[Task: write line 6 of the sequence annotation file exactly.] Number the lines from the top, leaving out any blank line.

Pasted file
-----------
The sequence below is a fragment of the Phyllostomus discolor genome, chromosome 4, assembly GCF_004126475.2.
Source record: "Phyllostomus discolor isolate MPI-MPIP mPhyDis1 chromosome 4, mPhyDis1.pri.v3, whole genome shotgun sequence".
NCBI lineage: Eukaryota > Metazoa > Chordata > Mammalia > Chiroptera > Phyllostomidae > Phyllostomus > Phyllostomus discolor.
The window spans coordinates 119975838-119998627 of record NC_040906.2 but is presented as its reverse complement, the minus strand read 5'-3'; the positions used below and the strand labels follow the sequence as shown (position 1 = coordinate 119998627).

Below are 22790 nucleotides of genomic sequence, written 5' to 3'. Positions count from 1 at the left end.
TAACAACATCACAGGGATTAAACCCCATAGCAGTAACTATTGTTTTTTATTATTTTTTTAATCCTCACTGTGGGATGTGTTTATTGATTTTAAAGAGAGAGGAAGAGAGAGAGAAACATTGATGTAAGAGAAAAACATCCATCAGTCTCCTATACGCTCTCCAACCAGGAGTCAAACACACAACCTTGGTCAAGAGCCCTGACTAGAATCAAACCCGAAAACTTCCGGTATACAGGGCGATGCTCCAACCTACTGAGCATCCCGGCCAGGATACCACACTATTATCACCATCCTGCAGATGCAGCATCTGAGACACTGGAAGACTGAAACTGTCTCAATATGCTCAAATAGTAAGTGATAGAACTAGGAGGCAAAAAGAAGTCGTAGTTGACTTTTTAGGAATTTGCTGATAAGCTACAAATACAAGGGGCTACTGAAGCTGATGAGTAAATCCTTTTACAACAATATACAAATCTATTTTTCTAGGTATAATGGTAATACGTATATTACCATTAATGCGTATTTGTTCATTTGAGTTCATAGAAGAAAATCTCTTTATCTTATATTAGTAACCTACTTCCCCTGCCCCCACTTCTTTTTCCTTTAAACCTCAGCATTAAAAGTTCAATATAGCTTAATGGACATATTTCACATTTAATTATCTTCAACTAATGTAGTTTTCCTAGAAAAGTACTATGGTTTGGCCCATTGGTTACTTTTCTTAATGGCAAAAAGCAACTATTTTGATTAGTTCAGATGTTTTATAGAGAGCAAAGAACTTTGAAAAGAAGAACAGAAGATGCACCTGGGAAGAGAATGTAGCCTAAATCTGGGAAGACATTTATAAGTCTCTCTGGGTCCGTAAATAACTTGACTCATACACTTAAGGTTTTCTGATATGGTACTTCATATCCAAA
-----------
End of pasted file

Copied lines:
TAACAACATCACAGGGATTAAACCCCATAGCAGTAACTATTGTTTTTTATTATTTTTTTAATCCTCACTGTGGGATGTGTTTATTGATTTTAAAGAGAGAGGAAGAGAGAGAGAAACATTGATGTAAGAGAAAAACATCCATCAGTCTCCTATACGCTCTCCAACCAGGAGTCAAACACACAACCTTGGTCAAGAGCCCTGACTAGAATCAAACCCGAAAACTTCCGGTATACAGGGCGATGCTCCAACCTACTGAGCATCCCGGCCAGGATACCACACTATTATCACCATCCTGCAGATGCAGCATCTGAGACACTGGAAGACTGAAACTGTCTCAATATGCTCAAATAGTAAGTGATAGAACTAGGAGGCAAAAAGAAGTCGTAGTTGACTTTTTAGGAATTTGCTGATAAGCTACAAATACAAGGGGCTACTGAAGCTGATGAGTAAATCCTTTTACAACAATATACAAATCTATTTTTCTAGGTATAATGGTAATACGTATATTACCATTAATGCGTATTTGTTCATTTGAGTTCATAGAAGAAAATCTCTTTATCTTATATTAGTAACCTACTTCCCCTGCCCCCACTTCTTTTTCCTTTAAACCTCAGCATTAAAAGTTCAATATAGCTTAATGGACATATTTCACATTTAATTATCTTCAACTAATGTAGTTTTCCTAGAAAAGTACTATGGTTTGGCCCATTGGTTACTTTTCTTAATGGCAAAAAGCAACTATTTTGATTAGTTCAGATGTTTTATAGAGAGCAAAGAACTTTGAAAAGAAGAACAGAAGATGCACCTGGGAAGAGAATGTAGCCTAAATCTGGGAAGACATTTATAAGTCTCTCTGGGTCCGTAAATAACTTGACTCATACACTTAAGGTTTTCTGATATGGTACTTCATATCCAAA